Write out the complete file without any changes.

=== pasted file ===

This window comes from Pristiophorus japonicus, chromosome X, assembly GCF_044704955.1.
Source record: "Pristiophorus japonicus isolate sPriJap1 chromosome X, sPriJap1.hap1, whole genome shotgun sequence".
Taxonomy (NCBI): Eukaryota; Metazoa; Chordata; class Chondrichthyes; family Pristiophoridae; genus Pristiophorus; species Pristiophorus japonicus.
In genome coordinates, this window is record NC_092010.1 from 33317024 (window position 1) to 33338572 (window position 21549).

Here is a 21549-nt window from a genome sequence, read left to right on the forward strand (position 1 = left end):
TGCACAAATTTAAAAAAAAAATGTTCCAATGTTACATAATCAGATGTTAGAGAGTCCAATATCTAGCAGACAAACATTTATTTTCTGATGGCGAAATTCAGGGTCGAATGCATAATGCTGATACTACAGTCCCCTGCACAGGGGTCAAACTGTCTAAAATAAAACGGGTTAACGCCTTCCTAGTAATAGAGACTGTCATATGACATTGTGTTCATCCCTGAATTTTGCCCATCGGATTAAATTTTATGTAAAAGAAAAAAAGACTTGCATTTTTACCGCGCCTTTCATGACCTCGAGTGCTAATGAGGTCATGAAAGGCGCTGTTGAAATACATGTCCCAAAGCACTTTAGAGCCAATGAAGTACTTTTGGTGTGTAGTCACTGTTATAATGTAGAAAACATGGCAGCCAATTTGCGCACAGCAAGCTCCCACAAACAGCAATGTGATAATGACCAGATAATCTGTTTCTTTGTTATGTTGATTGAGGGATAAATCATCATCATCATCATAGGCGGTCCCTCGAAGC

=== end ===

This window comes from Pristiophorus japonicus, chromosome X, assembly GCF_044704955.1.
Source record: "Pristiophorus japonicus isolate sPriJap1 chromosome X, sPriJap1.hap1, whole genome shotgun sequence".
Taxonomy (NCBI): Eukaryota; Metazoa; Chordata; class Chondrichthyes; family Pristiophoridae; genus Pristiophorus; species Pristiophorus japonicus.
In genome coordinates, this window is record NC_092010.1 from 33317024 (window position 1) to 33338572 (window position 21549).

Here is a 21549-nt window from a genome sequence, read left to right on the forward strand (position 1 = left end):
TGCACAAATTTAAAAAAAAAATGTTCCAATGTTACATAATCAGATGTTAGAGAGTCCAATATCTAGCAGACAAACATTTATTTTCTGATGGCGAAATTCAGGGTCGAATGCATAATGCTGATACTACAGTCCCCTGCACAGGGGTCAAACTGTCTAAAATAAAACGGGTTAACGCCTTCCTAGTAATAGAGACTGTCATATGACATTGTGTTCATCCCTGAATTTTGCCCATCGGATTAAATTTTATGTAAAAGAAAAAAAGACTTGCATTTTTACCGCGCCTTTCATGACCTCGAGTGCTAATGAGGTCATGAAAGGCGCTGTTGAAATACATGTCCCAAAGCACTTTAGAGCCAATGAAGTACTTTTGGTGTGTAGTCACTGTTATAATGTAGAAAACATGGCAGCCAATTTGCGCACAGCAAGCTCCCACAAACAGCAATGTGATAATGACCAGATAATCTGTTTCTTTGTTATGTTGATTGAGGGATAAATCATCATCATCATCATAGGCGGTCCCTCGAAGC